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New Year: a time to start righting wrongs


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A traditional time of year for reflection has coincided with Rangers losing the Old Firm game to fall seven points behind Celtic. Walter Smith, however, will not be afforded the luxury of an extended period of contemplation as he sets about trying to salvage a season already marred by calamity in Kaunas.

An unrelenting fixture list demands that any rethinking and tinkering by the Rangers manager will need to be done on the hoof.

Tomorrow, Smith will lead his men north to joust with Inverness Caledonian Thistle. Previously this was "a very difficult place to go" but results would suggest Inverness have become a rather less hostile host in recent weeks. Rangers will need to exploit that Highland hospitality to the full - and halt their inconsistent form away from home - if they are to close the gap on Celtic. Had their results on the road been half as good as those achieved at Ibrox, where they were undefeated in the league for 14 months until last weekend, then it would be Rangers and not Celtic in pole position for the championship at the start of 2009.

"There have been inconsistencies in different parts of our game," Smith said. "In some games we have defended well, in others we haven't, while in some games we have created a lot of opportunities, in others not. That has to be something we have to concentrate on. We have to try to eradicate the faults we've shown in the first half of the season. One of the biggest frustrations is that we've not been outplayed in any domestic game this season and so it's been our frailties as much as anything else that have caused us problems. It's in our own hands to make sure we are steadier and far more consistent than we've been. And that starts from Sunday's game."

Rangers, who include Madjid Bougherra and Steven Naismith in the travelling party for Inverness but are without Maurice Edu, began 2008 by stringing together 11 consecutive SPL victories and Smith is hopeful of something similar starting now. "We need to go on a winning run and that has to be our goal in the second half of the year. Our run last season came at this time but every season is different. It doesn't automatically mean you will get it again but at this stage last year we went on a run of wins that eventually took us top of the league. We've got to hope that last season mirrors this season but there's no certainty of that. We have to just concentrate on our own run of form and try to get into that mode."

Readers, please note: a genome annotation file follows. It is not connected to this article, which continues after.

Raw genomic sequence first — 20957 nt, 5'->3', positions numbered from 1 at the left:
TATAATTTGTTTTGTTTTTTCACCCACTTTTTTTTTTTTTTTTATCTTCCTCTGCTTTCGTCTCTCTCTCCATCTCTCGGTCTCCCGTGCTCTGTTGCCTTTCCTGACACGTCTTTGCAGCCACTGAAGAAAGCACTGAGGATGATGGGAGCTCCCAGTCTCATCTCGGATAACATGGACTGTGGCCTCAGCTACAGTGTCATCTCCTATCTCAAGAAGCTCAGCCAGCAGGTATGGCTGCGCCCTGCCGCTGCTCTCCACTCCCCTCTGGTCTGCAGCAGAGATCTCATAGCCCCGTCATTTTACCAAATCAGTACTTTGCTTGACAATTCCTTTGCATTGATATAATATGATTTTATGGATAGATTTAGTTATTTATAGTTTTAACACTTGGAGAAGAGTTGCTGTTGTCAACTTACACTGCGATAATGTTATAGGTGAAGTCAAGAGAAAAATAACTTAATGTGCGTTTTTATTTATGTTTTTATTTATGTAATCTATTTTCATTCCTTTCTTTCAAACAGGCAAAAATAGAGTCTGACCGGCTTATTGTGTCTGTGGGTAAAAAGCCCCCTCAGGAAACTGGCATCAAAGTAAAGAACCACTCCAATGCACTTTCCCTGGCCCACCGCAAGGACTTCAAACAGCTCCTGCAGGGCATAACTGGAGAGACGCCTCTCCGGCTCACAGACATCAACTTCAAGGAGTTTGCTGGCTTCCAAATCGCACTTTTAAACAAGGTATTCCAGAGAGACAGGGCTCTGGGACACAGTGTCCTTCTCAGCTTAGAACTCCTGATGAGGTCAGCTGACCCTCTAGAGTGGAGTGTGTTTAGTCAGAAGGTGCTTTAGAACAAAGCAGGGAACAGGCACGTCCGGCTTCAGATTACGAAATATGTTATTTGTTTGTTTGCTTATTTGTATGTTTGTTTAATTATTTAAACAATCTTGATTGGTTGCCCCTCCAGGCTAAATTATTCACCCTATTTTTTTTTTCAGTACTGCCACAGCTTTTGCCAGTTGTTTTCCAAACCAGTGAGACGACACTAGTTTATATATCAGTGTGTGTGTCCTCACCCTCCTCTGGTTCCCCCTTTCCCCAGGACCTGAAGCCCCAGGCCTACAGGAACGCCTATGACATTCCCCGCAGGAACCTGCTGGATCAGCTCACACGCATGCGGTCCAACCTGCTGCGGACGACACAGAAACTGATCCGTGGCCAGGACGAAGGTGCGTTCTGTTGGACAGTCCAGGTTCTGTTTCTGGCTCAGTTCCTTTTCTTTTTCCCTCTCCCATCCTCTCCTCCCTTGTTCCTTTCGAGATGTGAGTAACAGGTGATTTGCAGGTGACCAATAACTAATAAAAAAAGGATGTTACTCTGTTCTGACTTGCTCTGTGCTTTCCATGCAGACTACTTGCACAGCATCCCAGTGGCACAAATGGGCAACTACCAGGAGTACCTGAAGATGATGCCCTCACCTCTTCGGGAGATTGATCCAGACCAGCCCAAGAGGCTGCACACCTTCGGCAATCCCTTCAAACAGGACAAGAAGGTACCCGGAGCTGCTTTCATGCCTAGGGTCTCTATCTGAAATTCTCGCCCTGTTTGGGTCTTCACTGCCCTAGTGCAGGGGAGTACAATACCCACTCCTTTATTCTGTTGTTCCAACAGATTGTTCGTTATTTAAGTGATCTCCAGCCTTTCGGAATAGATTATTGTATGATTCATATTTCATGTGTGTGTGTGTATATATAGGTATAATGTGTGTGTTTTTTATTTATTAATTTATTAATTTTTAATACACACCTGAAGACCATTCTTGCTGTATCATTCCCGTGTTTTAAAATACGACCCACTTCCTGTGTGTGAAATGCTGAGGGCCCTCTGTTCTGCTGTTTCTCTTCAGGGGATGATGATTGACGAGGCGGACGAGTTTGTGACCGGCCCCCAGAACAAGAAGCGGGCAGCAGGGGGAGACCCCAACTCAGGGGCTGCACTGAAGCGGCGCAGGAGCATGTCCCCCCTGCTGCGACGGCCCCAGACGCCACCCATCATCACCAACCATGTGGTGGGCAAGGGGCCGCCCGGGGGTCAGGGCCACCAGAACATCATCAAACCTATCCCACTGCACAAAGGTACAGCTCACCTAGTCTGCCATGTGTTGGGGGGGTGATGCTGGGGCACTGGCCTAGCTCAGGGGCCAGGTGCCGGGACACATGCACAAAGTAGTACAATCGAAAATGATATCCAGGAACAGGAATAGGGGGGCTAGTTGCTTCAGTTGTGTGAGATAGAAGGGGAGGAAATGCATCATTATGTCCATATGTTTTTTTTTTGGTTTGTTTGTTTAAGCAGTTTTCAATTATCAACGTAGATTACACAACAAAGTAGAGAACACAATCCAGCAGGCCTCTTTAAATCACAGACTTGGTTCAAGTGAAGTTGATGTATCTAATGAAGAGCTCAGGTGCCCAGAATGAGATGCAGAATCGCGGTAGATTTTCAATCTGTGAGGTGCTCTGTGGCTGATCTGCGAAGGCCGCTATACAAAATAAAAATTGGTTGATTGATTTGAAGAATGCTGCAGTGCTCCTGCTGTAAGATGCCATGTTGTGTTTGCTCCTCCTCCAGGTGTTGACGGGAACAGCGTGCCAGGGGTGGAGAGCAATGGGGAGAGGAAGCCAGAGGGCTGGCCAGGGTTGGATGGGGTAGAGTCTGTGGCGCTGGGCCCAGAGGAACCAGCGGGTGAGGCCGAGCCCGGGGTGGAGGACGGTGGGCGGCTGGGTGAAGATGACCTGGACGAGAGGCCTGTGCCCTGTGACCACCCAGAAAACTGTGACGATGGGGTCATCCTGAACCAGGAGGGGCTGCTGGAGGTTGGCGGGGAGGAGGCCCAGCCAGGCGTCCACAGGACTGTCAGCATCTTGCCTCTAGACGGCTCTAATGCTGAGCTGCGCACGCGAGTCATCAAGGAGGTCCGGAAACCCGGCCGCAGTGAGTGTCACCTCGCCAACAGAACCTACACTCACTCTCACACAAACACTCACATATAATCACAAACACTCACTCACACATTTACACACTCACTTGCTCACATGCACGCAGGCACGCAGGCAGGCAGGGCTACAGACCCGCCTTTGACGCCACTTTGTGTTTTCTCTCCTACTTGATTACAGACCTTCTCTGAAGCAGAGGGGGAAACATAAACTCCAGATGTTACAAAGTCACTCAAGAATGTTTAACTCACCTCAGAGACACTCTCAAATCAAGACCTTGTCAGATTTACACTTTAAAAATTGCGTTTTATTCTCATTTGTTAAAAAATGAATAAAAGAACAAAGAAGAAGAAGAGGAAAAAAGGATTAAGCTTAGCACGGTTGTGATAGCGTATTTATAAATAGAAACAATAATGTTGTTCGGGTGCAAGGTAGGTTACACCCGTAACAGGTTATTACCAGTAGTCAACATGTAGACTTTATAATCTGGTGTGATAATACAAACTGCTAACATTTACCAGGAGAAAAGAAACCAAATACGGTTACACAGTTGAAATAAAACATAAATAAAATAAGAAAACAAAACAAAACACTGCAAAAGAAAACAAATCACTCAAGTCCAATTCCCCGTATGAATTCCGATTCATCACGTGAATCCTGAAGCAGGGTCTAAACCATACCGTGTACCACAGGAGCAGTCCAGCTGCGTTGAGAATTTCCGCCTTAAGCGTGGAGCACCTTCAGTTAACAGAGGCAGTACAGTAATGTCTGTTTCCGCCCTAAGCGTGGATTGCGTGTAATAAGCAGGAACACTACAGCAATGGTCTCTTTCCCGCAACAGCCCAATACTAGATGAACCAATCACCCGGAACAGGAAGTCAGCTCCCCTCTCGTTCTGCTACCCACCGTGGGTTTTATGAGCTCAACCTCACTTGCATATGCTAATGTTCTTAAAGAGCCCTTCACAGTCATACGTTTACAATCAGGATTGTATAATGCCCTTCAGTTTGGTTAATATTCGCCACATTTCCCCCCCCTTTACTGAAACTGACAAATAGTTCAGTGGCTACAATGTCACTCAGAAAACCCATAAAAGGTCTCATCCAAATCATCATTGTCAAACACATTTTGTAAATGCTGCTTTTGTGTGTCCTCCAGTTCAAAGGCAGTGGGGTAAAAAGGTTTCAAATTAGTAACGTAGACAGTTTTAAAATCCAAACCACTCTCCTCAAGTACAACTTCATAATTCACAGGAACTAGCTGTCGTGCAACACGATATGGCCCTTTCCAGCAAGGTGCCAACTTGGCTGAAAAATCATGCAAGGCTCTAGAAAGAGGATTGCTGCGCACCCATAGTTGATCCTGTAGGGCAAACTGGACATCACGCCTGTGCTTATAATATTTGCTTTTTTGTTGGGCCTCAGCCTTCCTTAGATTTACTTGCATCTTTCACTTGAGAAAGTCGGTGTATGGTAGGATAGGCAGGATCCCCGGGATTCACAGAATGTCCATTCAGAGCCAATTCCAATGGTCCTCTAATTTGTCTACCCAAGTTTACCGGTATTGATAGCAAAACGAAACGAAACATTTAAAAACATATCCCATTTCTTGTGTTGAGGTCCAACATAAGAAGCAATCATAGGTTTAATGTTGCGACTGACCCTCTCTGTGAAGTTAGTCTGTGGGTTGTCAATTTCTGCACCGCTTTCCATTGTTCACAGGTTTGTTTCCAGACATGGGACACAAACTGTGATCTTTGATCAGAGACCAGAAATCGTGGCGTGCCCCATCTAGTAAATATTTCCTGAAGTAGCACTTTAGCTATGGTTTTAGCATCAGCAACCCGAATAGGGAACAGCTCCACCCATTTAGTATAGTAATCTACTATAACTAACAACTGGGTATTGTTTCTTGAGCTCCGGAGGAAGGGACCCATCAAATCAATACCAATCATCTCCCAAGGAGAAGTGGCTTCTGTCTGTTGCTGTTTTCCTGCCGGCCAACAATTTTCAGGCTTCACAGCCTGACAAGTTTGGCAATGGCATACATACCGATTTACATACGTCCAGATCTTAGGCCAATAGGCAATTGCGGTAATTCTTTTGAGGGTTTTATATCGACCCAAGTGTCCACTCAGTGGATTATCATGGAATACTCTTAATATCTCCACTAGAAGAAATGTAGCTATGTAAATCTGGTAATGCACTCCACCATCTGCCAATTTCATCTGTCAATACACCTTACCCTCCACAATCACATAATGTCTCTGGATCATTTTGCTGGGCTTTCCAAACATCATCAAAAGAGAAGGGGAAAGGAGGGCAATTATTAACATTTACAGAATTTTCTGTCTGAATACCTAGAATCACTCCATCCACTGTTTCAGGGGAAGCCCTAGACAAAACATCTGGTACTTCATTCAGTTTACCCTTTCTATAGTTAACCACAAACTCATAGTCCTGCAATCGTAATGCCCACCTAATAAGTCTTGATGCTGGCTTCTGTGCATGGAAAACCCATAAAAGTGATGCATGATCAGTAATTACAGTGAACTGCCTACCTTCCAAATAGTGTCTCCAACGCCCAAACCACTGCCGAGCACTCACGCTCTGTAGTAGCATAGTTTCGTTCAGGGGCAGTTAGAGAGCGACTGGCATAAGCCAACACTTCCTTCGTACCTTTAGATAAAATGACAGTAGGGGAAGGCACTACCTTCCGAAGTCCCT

Players like Edu and Kyle Lafferty have failed so far to make the impact expected of them but Smith feels their ages, 22 and 21 respectively, should be taken into account as much as the fees paid for them. "I felt we had to try to bring in a few younger players and it always takes a bit of time for them to settle. Lafferty and Edu will play a big part for Rangers in forthcoming years, I've no doubt about that. The younger ones, even those that have played in Scotland for quite a few seasons like Steven Whittaker and Kevin Thomson, all take time to settle. Nowadays we can't get a higher level of player. We were able to go to England in previous times so now we have to look at younger ones. People's expectations of the younger ones shouldn't be the same as of the experienced players."

David Weir echoed his manager's lament about Rangers' patchy start to the season but felt that not all the damage has been self-inflicted. "We have evolved and changed as a team and perhaps taken longer than we should have done to get the mentality right," he said. "I don't want to go down the line of making excuses - at the end of the day it's us that have created those circumstances but you have to give Celtic credit for the run they have gone on. It was a big disappointment for them to lose to us I am sure, as it was for us to lose to them. They responded in the right way, that is why they are top of the league. You have to also give the other teams credit - I think they have improved. The likes of Dundee United, Hearts and Aberdeen have become harder to beat."

Smith bobbed and weaved around the issue of players departing Ibrox during the transfer window. Newcastle United hope to entice Bougherra to the Barclays Premier League just six months after signing for Rangers but Weir, who saw his previous central defensive partner, Carlos Cuellar, go to Aston Villa in the summer, hopes the Algerian won't follow a similar path. "I think Bougherra has been unfortunate over the last two or three weeks with injuries, and we have missed him. I don't know if there is interest from other clubs but we would obviously love Madjid to stay here - he has been very good when he has been here. Carlos did well last season, and if you do well at a big club then you will attract attention. That is the nature of football. Every club in every league is looking for new players. But playing for Rangers is a good way to earn a living and the grass isn't always greener.


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